Be Our Guest–In Which Alex Encourages Metamorphosis

Dear Lily June,

You’ll quickly learn, little Lily, that one of your mother’s favorite films is Groundhog Day, in which a man named Phil (played by Bill Murray) is forced to endure that minor holiday over and over (and over!) again what seems to be indefinitely. If nothing else, the clip below definitely seems to describe how your mother feels getting out of bed every workday morning when I have to leave you.

You may find yourself experiencing a similar kind of deja vu when you realize that I start all of these letters exactly this way:  I’ve put out a call to anyone (seriously! anyone!) who stumbles upon this blog to write you a letter for your upcoming first birthday on May 13. Below is the seventh of these I received, with my introduction to the fellow blogger who sent it.


Alex of OriginalTitle was the first blogger I exchanged emails with “behind the scenes,” so to speak, outside of our blogs. So admiring of her posts about being a mother and an artist and a writer and a reader was I that I self-consciously sent her some of my published work to peruse, crossing my fingers that she might like the poetry I put out into the world. I barely knew her, but from reading her writing, I respected her opinion immensely and immediately, and nothing since I’ve “known” her has changed that mindset: I approach her emails with humility (about my writing) and admiration (for hers), even when it takes me months to get back to her on a story she’s sent or an idea she’s had.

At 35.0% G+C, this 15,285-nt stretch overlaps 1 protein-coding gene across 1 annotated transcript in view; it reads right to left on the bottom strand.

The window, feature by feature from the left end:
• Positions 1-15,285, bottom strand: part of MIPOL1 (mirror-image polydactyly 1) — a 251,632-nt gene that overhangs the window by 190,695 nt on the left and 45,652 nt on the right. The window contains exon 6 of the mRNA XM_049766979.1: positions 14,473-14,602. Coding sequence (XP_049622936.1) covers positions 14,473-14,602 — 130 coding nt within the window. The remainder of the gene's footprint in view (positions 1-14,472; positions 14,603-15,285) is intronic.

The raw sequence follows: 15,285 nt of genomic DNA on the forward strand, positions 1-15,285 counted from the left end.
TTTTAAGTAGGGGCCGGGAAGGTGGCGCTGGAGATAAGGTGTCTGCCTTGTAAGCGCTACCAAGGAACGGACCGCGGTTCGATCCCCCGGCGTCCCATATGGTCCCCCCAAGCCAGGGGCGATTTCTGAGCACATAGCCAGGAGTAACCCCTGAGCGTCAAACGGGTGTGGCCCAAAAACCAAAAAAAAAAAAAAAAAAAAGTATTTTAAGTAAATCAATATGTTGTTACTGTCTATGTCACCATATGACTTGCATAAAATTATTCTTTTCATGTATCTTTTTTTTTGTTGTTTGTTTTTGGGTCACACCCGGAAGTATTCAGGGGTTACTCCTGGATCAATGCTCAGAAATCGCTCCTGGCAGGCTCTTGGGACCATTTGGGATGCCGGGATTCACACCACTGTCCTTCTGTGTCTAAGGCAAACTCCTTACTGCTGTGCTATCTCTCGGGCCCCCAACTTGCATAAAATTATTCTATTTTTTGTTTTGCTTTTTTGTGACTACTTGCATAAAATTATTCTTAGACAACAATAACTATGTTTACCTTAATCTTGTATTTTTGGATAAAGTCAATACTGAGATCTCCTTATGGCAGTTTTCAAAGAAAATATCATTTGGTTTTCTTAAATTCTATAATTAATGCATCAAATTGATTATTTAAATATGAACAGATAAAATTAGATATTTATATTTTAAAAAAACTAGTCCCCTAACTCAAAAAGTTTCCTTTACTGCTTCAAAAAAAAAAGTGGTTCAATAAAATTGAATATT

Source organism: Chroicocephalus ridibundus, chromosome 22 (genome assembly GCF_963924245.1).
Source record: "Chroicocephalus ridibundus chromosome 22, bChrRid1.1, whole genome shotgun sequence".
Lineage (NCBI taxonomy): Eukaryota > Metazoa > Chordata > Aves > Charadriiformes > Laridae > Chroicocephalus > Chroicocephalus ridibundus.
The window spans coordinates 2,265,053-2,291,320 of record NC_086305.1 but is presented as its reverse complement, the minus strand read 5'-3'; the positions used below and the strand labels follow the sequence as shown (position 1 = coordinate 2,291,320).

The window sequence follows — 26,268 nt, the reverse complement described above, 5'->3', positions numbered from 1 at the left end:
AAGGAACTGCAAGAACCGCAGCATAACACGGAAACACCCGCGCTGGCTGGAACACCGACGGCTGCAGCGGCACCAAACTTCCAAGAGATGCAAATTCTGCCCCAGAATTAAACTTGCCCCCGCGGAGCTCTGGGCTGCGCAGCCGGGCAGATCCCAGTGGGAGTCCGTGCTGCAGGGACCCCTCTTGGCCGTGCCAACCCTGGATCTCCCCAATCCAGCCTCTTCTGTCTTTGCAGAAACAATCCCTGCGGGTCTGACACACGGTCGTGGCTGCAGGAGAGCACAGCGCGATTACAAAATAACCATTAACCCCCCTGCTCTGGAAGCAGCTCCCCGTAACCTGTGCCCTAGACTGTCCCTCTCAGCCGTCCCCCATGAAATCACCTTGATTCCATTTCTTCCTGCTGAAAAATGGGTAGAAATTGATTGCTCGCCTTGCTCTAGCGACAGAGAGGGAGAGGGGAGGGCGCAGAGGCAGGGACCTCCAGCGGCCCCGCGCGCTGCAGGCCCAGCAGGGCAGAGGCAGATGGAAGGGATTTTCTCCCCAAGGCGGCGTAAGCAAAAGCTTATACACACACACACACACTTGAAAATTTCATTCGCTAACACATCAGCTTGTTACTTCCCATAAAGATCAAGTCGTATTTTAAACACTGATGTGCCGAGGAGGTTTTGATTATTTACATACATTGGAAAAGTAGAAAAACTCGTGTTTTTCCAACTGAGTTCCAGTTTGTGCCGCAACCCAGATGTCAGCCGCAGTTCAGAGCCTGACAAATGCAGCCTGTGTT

She humbles me, Lily, especially when I went back to her first email to me, and she’d written that she was “…basically…not a real writer yet” because her publication credits were, at that point, limited. I was tempted, at the time, to throw back at her the lines of Ilya Kaminsky who describes writer Osip Mandelstam, saying,